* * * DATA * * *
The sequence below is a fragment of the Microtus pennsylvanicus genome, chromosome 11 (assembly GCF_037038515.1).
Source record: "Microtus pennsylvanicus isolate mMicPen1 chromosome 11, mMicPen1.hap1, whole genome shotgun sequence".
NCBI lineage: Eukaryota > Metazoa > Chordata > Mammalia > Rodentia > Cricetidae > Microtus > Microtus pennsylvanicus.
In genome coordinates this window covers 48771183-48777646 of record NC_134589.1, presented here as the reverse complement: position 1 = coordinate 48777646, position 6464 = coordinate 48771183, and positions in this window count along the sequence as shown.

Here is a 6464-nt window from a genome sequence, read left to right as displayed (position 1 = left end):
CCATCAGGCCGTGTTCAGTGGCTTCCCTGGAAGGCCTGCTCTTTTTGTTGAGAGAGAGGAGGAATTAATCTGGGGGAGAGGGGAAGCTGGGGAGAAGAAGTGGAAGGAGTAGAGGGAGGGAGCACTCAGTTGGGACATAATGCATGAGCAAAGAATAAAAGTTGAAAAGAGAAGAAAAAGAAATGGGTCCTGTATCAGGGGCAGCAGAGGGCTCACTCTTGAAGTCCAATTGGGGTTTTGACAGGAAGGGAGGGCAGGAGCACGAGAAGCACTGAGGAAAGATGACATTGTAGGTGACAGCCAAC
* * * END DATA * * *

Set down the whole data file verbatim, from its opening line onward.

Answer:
The sequence below is a fragment of the Microtus pennsylvanicus genome, chromosome 11 (assembly GCF_037038515.1).
Source record: "Microtus pennsylvanicus isolate mMicPen1 chromosome 11, mMicPen1.hap1, whole genome shotgun sequence".
NCBI lineage: Eukaryota > Metazoa > Chordata > Mammalia > Rodentia > Cricetidae > Microtus > Microtus pennsylvanicus.
In genome coordinates this window covers 48771183-48777646 of record NC_134589.1, presented here as the reverse complement: position 1 = coordinate 48777646, position 6464 = coordinate 48771183, and positions in this window count along the sequence as shown.

Here is a 6464-nt window from a genome sequence, read left to right as displayed (position 1 = left end):
CCATCAGGCCGTGTTCAGTGGCTTCCCTGGAAGGCCTGCTCTTTTTGTTGAGAGAGAGGAGGAATTAATCTGGGGGAGAGGGGAAGCTGGGGAGAAGAAGTGGAAGGAGTAGAGGGAGGGAGCACTCAGTTGGGACATAATGCATGAGCAAAGAATAAAAGTTGAAAAGAGAAGAAAAAGAAATGGGTCCTGTATCAGGGGCAGCAGAGGGCTCACTCTTGAAGTCCAATTGGGGTTTTGACAGGAAGGGAGGGCAGGAGCACGAGAAGCACTGAGGAAAGATGACATTGTAGGTGACAGCCAAC